After Two Year Hiatus, Electric Forest Festival Returns to Rothbury
The festival was expected to celebrate their 10th year in 2020 but the pandemic delayed the past two years. It is back this weekend with a sold out crowd of 50,000 people rolling into Rothbury.
“It’s awesome, everybody loves it,” said Jason Alger, who lives across the street from the entrance.
The festival goers began arriving Tuesday. The music starts Thursday, and Rothbury becomes the center of the electronic music world for a week.
“A lot of people come in from all over, a lot of countries,” said Susan Page, who works in nearby New Era. “It’s kind of amazing.”
Page works at The Artisan, a Mexican restaurant nearby. She says 50,000 people coming into town can only help business but this year, the festival is making it a point to try to keep people on the campus.
“I don’t know if it’s going to hurt businesses around here. If we’re not going to have more people coming in, if they’re keeping them all and shuttling them to different places,” said Page, “I don’t know how that’s going to work.”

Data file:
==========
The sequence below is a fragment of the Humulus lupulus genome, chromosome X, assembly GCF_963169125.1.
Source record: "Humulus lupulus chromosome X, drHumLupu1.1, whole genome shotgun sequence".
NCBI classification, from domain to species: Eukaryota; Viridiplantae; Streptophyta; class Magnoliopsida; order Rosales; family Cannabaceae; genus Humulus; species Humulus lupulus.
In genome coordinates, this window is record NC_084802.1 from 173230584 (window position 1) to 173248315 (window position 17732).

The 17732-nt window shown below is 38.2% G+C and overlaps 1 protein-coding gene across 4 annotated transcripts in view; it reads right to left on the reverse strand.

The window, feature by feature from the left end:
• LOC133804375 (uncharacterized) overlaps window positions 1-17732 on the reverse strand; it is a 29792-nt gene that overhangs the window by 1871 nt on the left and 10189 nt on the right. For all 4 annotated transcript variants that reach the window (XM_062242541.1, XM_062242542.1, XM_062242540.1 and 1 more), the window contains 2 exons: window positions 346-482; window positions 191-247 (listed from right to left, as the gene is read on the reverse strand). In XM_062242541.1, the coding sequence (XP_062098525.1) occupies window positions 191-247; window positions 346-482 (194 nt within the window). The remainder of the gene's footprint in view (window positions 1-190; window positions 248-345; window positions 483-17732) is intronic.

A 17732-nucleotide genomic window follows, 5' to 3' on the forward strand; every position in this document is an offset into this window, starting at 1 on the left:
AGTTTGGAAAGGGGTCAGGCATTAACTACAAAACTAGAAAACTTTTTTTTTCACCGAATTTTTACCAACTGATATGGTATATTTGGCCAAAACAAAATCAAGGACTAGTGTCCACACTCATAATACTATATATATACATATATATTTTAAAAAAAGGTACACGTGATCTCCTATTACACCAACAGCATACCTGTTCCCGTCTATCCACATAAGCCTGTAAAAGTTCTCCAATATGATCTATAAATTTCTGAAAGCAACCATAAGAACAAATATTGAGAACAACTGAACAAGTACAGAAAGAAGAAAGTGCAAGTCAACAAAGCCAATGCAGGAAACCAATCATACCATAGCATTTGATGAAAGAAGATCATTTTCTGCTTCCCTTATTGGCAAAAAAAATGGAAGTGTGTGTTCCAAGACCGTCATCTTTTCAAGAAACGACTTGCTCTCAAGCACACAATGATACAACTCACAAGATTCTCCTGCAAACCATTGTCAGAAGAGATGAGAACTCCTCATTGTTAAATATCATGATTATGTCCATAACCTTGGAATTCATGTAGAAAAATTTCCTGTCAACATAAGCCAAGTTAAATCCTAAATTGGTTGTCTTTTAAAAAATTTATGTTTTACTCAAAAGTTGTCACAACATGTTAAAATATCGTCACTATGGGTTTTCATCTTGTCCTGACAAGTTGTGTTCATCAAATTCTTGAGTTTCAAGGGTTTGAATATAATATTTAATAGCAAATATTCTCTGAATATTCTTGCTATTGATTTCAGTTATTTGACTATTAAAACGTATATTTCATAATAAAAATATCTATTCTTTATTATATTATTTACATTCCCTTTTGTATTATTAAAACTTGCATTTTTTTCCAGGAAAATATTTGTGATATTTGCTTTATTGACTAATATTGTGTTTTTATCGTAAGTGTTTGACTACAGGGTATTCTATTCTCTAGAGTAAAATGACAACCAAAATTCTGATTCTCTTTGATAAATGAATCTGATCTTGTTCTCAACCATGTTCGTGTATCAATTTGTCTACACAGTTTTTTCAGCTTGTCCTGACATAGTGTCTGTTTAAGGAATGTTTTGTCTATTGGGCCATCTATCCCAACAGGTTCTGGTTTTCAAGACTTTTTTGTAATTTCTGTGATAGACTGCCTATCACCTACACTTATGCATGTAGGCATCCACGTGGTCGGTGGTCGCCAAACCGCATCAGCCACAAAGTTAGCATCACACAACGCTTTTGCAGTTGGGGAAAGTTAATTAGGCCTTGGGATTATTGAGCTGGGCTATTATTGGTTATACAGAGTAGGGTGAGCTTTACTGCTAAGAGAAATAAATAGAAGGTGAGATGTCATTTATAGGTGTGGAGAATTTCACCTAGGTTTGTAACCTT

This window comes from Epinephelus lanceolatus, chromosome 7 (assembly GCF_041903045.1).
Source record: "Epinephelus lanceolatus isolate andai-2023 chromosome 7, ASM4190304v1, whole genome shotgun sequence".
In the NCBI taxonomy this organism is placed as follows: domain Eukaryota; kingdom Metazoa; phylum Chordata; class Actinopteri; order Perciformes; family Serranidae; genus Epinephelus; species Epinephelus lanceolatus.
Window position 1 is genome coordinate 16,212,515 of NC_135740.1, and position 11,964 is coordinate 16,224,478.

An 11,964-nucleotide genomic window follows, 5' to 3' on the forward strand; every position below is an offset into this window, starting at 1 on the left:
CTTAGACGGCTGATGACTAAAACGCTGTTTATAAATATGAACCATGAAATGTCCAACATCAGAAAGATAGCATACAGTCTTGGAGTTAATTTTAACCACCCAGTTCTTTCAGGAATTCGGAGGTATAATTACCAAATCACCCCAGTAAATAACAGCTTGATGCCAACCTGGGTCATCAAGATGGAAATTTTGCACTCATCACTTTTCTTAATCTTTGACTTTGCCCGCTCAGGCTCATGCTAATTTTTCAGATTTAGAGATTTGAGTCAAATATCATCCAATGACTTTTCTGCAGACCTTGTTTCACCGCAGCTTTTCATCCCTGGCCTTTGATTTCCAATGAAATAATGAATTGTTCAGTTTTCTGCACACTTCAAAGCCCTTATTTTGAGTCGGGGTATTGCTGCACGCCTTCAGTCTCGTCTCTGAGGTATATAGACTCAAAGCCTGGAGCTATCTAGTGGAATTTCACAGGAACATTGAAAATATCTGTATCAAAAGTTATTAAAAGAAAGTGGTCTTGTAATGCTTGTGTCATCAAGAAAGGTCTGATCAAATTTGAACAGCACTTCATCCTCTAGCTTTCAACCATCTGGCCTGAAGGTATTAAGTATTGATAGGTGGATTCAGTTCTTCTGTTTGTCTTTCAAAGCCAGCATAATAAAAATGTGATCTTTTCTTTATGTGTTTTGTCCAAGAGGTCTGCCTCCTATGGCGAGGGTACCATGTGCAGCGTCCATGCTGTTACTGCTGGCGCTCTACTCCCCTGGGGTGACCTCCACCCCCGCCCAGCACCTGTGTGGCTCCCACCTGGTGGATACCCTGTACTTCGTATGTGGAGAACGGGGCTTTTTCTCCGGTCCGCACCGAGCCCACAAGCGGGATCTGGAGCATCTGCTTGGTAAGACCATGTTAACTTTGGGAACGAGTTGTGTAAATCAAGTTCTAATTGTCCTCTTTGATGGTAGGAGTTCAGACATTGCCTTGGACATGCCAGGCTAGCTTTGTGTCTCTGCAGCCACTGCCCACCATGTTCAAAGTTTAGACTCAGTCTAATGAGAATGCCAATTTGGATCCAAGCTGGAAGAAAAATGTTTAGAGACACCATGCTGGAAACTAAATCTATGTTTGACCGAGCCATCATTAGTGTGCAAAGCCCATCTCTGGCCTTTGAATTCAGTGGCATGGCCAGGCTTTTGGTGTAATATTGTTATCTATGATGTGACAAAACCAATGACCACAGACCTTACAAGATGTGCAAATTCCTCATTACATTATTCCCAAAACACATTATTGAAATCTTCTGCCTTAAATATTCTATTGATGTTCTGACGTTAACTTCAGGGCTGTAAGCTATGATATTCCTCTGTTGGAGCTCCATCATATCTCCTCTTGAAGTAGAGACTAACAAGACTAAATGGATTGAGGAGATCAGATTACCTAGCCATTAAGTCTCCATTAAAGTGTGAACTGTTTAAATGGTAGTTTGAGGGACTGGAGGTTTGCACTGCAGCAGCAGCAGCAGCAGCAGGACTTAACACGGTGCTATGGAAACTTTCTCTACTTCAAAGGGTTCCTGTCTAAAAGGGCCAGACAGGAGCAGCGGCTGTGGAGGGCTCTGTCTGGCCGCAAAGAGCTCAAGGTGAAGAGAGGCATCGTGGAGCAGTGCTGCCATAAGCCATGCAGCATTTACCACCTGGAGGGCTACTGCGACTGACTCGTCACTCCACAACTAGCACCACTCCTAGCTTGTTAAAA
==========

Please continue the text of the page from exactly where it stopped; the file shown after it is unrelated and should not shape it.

“I’m not getting much business,” said Alger, “I think eventually, once they start settling in, they’ll be coming and want to go see the town.”
Alger sells water, pop and food to those waiting in line. He’s also gone to every festival.
“I just like the whole thing, the whole atmosphere,” said Alger, “I don’t go out and party all night. I walk through and check out some of the art stuff.”
The traffic and crowds are a deterrent to many locals and they say you can hear the concerts from more than ten miles away
“We can hear it at night,” said Page, “You can hear the bass and it’s loud.”
It’s hard to find people that don’t like the festival but that might be because they’re not there. A lot of the locals and regulars in town just leave for the week and come back after the first for goers leave.
“They leave for the weekend,” said Page, “They just don’t want to deal with all the traffic because sometimes you can’t even get out of your driveway.”
After a decade of festivals, it seems to get easier every year for the locals.
“It’s one week out of the year,” said Alger, “It brings so much to our community, brings so many people together. Get over it.”